After walking four miles of a 23-mile journey, Turquoise Parker pulled off her black Nikes to reveal socks dotted with small, colorful hearts.
“Every time I get a little winded, I think about my babes,” said Parker, 29, referring to her second-grade students at Eastway Elementary School.
Parker was one of about 40 people taking a short break in a shady spot off Olive Branch Road Tuesday as they made a two-day trek from Neal Middle School to the State Capitol seeking a meeting with Gov. Pat McCrory. Another group walked from Wakefield High in Raleigh.
But the meeting never happened and 14 people, including Parker, were arrested Wednesday evening after they blocked traffic at the intersection of Morgan and Fayetteville streets.
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The group of teachers, students and parents planned to ask McCrory for more school funding and Medicaid expansion as state elected leaders consider the budget. Other demands included guaranteeing clean air and water and programs and other assitance to low-income, minority and LGBT youth, including repealing House Bill 2.
“It’s a very difficult for students to be the best students they can be,” said Nicholas Graber-Grace, 34, who teaches at Hillside High School. “They need to have economic stability. They need to have access to affordable health care, and they need to have their schools fully funded.”
As the teachers made their way to Raleigh, the effort became election fodder for the two gubernatorial candidates.
McCrory’s campaign staff described the teacher walk as an attack by Attorney General Roy Cooper, Democrat gubernatorial candidate.
“The governor meets with teachers, students and families all the time, but will not be able to meet with these protesters sent by Roy Cooper to get on the news and distort the governor’s record because of previous engagements,” said Russell Peck, McCrory’s campaign manager.
Cooper’s campaign followed with a statement that McCrory planned to attend a fundraiser for Donald Trump Tuesday before Trump’s Greensboro campaign rally.
“By taking the time to go to a Donald Trump fundraiser while refusing to meet with teachers, Governor McCrory is once again putting his political agenda ahead of the best interests of our state,” wrote Jamal Little, Cooper’s campaign spokesman.
The walk was co-sponsored by Organize 2020, a group within the N.C. Association of Educators, which has endorsed Cooper. It recently released a report giving McCrory “F” grades in five areas, including funding for public schools.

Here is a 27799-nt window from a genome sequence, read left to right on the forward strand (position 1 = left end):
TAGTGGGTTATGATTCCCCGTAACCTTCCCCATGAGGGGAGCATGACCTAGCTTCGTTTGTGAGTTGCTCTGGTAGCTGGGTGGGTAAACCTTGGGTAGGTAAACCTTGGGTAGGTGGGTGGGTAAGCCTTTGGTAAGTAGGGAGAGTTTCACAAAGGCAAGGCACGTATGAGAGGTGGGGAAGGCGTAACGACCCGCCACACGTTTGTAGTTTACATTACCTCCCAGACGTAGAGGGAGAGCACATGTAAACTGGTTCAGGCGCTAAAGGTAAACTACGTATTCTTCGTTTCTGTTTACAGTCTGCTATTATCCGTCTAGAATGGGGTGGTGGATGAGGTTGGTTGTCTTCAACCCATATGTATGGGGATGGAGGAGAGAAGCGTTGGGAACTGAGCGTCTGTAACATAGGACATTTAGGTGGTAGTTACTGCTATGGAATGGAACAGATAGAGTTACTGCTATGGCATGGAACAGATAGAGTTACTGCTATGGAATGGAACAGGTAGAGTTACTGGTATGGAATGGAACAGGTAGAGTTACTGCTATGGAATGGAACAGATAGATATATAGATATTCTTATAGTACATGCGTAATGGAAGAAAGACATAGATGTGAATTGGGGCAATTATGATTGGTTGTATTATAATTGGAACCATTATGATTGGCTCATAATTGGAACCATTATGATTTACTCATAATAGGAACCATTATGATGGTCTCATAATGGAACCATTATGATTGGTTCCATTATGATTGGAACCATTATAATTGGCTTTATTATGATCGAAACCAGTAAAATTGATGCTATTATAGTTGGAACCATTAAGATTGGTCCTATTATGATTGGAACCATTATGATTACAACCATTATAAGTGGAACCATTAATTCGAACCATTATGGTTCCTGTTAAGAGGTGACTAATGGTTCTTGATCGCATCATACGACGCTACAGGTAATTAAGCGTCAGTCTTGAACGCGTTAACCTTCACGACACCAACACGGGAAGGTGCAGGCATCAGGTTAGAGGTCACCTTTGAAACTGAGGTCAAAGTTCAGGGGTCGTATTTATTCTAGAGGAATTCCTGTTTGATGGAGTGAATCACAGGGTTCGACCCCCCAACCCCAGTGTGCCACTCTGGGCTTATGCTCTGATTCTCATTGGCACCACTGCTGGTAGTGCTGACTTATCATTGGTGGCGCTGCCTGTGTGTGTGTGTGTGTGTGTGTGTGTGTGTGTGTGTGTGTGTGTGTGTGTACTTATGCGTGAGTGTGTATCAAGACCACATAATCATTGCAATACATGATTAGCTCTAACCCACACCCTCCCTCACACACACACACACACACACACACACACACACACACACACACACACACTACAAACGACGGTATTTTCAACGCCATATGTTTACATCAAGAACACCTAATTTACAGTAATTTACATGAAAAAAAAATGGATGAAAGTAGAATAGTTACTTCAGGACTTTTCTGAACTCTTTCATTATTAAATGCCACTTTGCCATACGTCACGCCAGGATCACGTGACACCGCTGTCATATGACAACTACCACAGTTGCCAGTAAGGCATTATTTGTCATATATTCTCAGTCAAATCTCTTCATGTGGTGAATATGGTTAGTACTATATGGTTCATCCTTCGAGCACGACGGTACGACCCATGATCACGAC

Just before noon Tuesday, about 50 teachers, parents and others gathered in a circle outside of Neal and shared why they were walking, and what they were taking with them.
“The classroom sizes are getting bigger, but the spending amounts are getting smaller,” said Dawn Wilson, 44, a teacher’s assistant at Morehead Montessori Magnet School.
They carried with them pictures of students who had overcome struggles and students who were murdered. They carried thank you letters from students and letters from teachers who changed careers.
The marchers, many of whom wore red T-shirts, walked down Baptist Road and turned onto Olive Branch Road. They walked single file, or two by two, down the two-lane road with narrow, grassy shoulders.
As cars and trucks passed and the temperatures rose to about 90 degrees, they chanted, sang existing songs and made up new ones.
Many held up umbrellas to protect them from the sun, but Donald Parker III carried a branch big enough to be a small tree.
“The branch symbolizes struggle,” said Parker, 29, a teacher’s assistant at Estes Hills Elementary in Chapel Hill. “And to defend against dogs out here.”
The marchers walked about 11 miles Tuesday and spent the night at Umstead Park United Church of Christ in Raleigh.
“As soon as I walked in, I passed out on the floor,” said Turquoise Parker, the Eastway teacher who is a fourth-generation educator.
Parker and others started walking again at about 8 a.m. Wednesday. They arrived at the governor’s office about eight minutes before 5 p.m., Graber-Grace said.
They called the deputy chief of staff Jimmy Broughton, and left a message. Broughton called them back, but they missed the call. They tried to call back, and it went to voicemail, Graber-Grace said. They sent a text. Then they knocked on all the doors, which were all locked. Then 14 people, mostly educators, formed a line in the street.
McCrory spokesman Josh Ellis said the group initially didn’t respond to an offer to meet with Broughton, and senior education adviser Catherine Truitt. The group arrived after the Capitol building closed at 5 p.m., Ellis said, and Broughton and Truitt later went outside to meet with them.
“We found them with locked arms in the middle of a rush-hour intersection,” Ellis said. “We usually prefer not to hold meetings in the intersection of a main road.”
The protesters were charged with impeding the flow of traffic and resisting, delaying or obstructing law enforcement officers and taken to the Wake County Detention Center, where $1,000 bail was set.
Parker left the detention center around 12:15 a.m. Thursday. She was met by chanting teachers and friends.
She stopped by Denny’s for some French toast and arrived home in Durham about 4 a.m.
Then she went to Eastway at 8:30 a.m. for a literacy camp.
“I feel invigorated, I feel so great,” Parker said Thursday morning. “If you want to change something, you can’t just talk about it and be mad and angry. You have to get up and do something.”
Staff reporter Colin Campbell contributed to this report.